Now for the more important question, what kind of genetic material are they getting off the chain?

Honestly, this sounds more like an attempt to tie OWS to an unsolved crime, for the sake of tainting the OWS name, than any actual progress in solving an, as yet, unsolved crime.

Honestly, they don't have any clue as to who touched that chain, nor do they even know where it's been between the time it was created and, subsequently, confiscated. But, how nice to link OWS to it so that, moving forward, when people think OWS, they also think unsolved murder.

posted on Jul, 11 2012 @ 11:21 AM
reply to post by fnpmitchreturns

Sounds thin to me as well. DNA testing to catch subway jumpers is a bit much. And great point, the history of this chain is unknown and they lucked out it matched an older murder case. I just worry that this is new breach of human rights where again we gave no consent for our DNA to be lifted. From a law enforcement side (I am not), I can see how this is helpful, but again where is consent? Or is being in public a form of consent?

posted on Jul, 11 2012 @ 11:23 AM
reply to post by spoonbender

Yeah because DNA testing is so cheap and easy they test everything.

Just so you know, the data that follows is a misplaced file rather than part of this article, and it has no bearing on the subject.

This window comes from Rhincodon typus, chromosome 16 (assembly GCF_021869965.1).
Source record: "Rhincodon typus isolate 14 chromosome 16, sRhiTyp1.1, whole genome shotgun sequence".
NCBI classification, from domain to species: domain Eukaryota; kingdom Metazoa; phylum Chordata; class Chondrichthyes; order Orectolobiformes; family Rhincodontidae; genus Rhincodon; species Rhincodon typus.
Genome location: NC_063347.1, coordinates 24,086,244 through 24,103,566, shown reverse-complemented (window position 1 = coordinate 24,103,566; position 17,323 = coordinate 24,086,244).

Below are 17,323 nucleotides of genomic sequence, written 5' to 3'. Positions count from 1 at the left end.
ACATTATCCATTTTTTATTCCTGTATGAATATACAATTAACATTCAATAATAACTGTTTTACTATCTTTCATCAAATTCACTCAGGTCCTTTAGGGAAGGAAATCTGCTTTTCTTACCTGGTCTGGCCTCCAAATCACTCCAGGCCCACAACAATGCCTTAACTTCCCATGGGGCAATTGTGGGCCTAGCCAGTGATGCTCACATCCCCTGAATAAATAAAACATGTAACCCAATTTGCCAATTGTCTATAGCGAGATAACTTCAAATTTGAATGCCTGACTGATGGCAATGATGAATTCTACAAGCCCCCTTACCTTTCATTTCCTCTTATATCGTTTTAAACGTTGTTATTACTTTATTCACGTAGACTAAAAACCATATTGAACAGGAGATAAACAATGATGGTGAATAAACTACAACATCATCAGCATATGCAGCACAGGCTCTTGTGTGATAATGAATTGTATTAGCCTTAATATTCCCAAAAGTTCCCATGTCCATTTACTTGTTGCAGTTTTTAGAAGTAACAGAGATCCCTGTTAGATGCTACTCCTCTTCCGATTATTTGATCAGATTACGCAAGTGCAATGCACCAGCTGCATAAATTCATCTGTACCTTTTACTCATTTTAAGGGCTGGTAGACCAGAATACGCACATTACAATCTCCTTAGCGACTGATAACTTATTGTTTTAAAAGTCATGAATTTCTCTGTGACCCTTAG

I'm with you on this one, it's propaganda.

posted on Jul, 11 2012 @ 11:32 AM
Stay tuned, next they're going to link DNA found at OWS to the Kennedy assasination.

posted on Jul, 11 2012 @ 11:32 AM
reply to post by Crakeur

Agree. There are loads of questions involved in this "innocent" DNA testing exercise. I want to know how much it costs to DNA test on scale like this; what else the NYPD regularly DNA tests; why is it priority for NYPD to catch subway jumpers and not the Transit Authority (the legal body in charge); Is there a anonymous DNA database awaiting names to be assigned, and who approved of this database?

Another good point - tying a murder to OWS to further tarnish its name. That's just sad, but I do hope they catch the killer - if that's really the goal.

ETA: This is not an anti-police post, this is trying to uncover a new practice that may violate our US rights.
edit on 11-7-2012 by Jason88 because: (no reason given)

posted on Jul, 11 2012 @ 11:38 AM

Originally posted by TsukiLunar
reply to post by Jason88

Okay, so these DNA samples have no names attached? I don't see the problem.

I think its for future reasons. They cant get every ones face on camera but they can get their DNA. If they ever get a chance to get their DNA again then they can put them on a protestor list.

posted on Jul, 11 2012 @ 12:39 PM
reply to post by Jason88

NYPD is scum
take it from a new yorker

there are many cases of the police taking evidence from a crime scene...

and "finding it" somewhere else

sounds like new york's lowest is up to it's old tricks again

lets not forget that no matter how infective, Occupy is a major obstacle
for that douche, bloomberg's war against the poor gentrification of NYC project. sooo....

posted on Jul, 11 2012 @ 12:42 PM